Crews have begun constructing access roads to allow access for heavy equipment required for further construction activities. Existing bridges will need to be reinforced, and new bridges will need to be constructed to enable construction equipment access. The Klamath River Renewal Corporation is also in the process of developing several sites to accommodate the workforce, installing job trailers and office space as well as lodging facilities for the construction crews. This is the beginning of a series of enabling construction projects that will take up the remainder of 2023 as crews prepare for drawdown of the reservoirs in January 2024 and the subsequent removal of the dams.
Between June and September 2023, the first and smallest dam, Copco #2, will come out. In January 2024, drawdown of the reservoirs will initiate. By the end of 2024, all four dams will be removed, and restoration work will begin and continue well beyond 2024.
Resource Environmental Solutions (RES) is leading restoration activities to help jumpstart the recovery of the landscape. Since 2019, RES has been on the ground with Tribal partners preparing for restoration. To date, they have collected 17 billion native seeds sourced from the Klamath Basin or from plants grown in the Klamath Basin. As they continue to collect seed, they are preparing tributaries and habitat upstream of the dams for the impending influx of fish. Dam removal will open around 400 miles of habitat for fish that has been inaccessible for over 100 years.
This film, Restoring Balance, by Swiftwater Films, reveals the scope and scale of the massive restoration effort unfolding on the Klamath River, led by RES.
In December 2022, NOAA Fisheries, the Pacific States Marine Fisheries Commission, and Trout Unlimited released a detailed plan to guide river restoration post-dam removal in the “reservoir reach” of the watershed or the portion upstream of the dams that fish have not been able to access. The plan indicates 200 habitat restoration, fish screening, and flow restoration projects prioritized by high, medium, or low that will help guide and focus restoration efforts.
CalTrout staff have been actively working on the Klamath for a couple of decades. CalTrout began attending meetings held by PacifiCorp in 2000, to assess the possibility of relicensing four dams on the Klamath River through the Federal Energy Regulatory Commission's process. We worked closely with our conservation partners (Trout Unlimited and American Rivers), commercial fishing representatives and, most importantly, developed relationships with the Karuk, Yurok and Klamath Tribes. With persistence through plenty of twists and turns (and four presidential election cycles!), the Klamath Hydro Settlement Agreement emerged, establishing the Klamath River Renewal Corporation for the sole purpose of removing four dams from the river.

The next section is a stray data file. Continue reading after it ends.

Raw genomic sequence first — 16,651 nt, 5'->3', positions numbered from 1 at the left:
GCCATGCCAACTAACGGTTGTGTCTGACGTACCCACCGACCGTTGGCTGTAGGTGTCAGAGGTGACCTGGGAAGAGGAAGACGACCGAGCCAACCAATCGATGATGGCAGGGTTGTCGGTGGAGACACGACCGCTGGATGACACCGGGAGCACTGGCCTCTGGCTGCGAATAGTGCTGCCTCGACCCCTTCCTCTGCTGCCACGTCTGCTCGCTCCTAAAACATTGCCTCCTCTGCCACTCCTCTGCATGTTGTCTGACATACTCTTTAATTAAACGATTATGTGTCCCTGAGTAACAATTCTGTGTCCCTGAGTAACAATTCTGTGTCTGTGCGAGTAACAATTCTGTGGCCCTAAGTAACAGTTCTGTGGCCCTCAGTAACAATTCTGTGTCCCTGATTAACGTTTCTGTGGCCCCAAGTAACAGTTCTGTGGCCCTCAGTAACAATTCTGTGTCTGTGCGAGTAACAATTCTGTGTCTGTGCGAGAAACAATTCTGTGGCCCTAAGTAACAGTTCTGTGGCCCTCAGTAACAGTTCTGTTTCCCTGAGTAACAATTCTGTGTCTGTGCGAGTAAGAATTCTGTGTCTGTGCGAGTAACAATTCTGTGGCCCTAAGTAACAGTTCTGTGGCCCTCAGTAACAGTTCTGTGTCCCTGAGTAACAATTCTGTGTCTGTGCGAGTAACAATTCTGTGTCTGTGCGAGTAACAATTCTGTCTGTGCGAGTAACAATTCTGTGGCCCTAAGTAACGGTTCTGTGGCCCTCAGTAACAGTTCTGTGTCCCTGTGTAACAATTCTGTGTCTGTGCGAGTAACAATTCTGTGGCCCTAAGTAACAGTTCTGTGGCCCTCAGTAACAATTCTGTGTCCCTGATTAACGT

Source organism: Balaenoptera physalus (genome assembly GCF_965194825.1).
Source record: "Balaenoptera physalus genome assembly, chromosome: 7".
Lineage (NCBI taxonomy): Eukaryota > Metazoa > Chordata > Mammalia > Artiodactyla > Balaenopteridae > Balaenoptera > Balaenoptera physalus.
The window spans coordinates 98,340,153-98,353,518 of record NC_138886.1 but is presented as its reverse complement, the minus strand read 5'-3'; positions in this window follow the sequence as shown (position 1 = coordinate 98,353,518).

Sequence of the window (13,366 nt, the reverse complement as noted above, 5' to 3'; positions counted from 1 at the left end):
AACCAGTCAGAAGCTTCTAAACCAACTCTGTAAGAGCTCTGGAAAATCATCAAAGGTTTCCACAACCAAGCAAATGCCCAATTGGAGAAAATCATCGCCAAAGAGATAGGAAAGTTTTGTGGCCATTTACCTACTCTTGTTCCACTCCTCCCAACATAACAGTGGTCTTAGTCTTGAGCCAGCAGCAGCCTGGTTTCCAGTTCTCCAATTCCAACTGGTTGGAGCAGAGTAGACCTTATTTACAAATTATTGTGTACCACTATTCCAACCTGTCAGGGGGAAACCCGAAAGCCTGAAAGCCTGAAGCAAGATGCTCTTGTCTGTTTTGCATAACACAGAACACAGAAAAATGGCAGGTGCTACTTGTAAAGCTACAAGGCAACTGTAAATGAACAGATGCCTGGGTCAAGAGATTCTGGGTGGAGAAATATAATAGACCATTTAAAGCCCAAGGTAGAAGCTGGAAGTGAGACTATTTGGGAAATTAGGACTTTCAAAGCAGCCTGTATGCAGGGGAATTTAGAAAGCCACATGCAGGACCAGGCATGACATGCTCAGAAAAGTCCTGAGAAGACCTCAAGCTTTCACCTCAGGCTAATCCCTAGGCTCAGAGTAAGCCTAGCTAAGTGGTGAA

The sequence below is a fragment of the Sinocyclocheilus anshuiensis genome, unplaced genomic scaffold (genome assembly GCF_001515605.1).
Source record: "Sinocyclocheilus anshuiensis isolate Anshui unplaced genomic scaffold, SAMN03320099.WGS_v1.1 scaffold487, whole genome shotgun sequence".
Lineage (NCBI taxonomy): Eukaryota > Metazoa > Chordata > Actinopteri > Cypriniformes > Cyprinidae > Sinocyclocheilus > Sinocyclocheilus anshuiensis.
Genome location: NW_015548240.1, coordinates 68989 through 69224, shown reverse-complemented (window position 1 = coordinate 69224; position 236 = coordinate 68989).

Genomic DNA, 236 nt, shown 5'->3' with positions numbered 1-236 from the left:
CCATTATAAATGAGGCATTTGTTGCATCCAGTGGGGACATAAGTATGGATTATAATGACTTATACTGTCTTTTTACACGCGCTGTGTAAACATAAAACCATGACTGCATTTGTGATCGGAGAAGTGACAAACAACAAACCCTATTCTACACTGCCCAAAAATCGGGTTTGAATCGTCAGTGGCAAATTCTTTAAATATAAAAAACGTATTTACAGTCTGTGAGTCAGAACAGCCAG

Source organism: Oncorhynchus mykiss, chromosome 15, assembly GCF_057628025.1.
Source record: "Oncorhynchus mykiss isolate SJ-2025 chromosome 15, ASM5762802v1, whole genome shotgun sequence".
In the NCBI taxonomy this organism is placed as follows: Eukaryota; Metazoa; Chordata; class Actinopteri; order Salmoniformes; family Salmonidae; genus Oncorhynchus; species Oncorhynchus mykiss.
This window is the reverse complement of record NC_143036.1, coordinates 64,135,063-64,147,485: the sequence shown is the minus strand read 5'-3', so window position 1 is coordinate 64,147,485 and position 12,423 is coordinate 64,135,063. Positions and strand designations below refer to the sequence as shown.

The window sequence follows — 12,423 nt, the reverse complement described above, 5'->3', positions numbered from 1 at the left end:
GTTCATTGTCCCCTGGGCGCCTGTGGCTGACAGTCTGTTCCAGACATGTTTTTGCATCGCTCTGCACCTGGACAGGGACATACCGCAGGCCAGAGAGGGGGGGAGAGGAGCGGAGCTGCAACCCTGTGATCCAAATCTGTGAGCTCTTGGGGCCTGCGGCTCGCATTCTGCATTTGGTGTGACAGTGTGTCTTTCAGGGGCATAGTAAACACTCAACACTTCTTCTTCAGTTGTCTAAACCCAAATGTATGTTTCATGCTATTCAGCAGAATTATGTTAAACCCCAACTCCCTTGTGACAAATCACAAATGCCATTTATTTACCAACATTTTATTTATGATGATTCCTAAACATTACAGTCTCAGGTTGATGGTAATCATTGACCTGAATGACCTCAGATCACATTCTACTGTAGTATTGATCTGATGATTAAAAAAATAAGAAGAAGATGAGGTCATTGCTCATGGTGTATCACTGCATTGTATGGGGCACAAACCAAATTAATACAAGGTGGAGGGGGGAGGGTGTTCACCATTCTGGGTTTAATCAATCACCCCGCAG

Dr. Rob Lusardi, CalTrout/UC Davis Coldwater Fish Scientist, has been working with the Yurok Tribe to establish baseline macroinvertebrate and fish conditions in 17 locations, from Link River Dam to Blue Creek on the Klamath River. Additionally, they are working with agencies and others to develop otolith (small ear bones) chemistry to determine and track birth origin of fish. This will all help inform recovery for fish populations in and around the Klamath River as the dams come out.
The Shasta and Scott Rivers are the two largest tributaries to the Klamath River just below Iron Gate Dam. Both the Scott and Shasta rivers are critical for fish populations in the Klamath and are especially important to act as surrogate habitat for fish during dam removal and subsequent river recovery. CalTrout has been working for over 15 years in the Shasta and Scott River valleys, partnering with ranchers to update irrigation and water management practices. These efforts will improve habitat and flows and will allow wild fish populations to recolonize the Upper Klamath River above the dams.
Damon Goodman, CalTrout Mt. Shasta-Klamath Regional Director, is leading a study to answer the fundamental question “how many fish repopulate the Klamath after dam removal?” The project team is working directly with the experts who have used sonar technology to count fish repopulating the Elwha River after dam removal, Smith River, Eel River and in other large rivers around the west coast. This is a collaborative project developed shoulder-to-shoulder with the Karuk Tribe, Yurok Tribe, RES, California Department of Fish and Wildlife, Oregon Department of Fish and Wildlife, NOAA Fisheries, U.S. Fish and Wildlife Service, Humboldt State University, and others. The team is slated to hit the ground on this project later in 2023.
“Tribes do not have a stream of funds that really support the type of battle and the strain that this restorative justice project has put on them. We've lost so many people along the way throughout this battle, and it's really important for us as tribal people to recognize those who have fought and who have held us together,” said Wendy Ferris, KRRC Board Member appointed by Karuk Tribe, in a recent news conference.
“The stars really all had to line up throughout the last 20 plus years of working towards making this project actually happen. We are grateful for all of the people involved in this project and look forward to having an environment and an ecosystem that is healthy and thriving down the road.”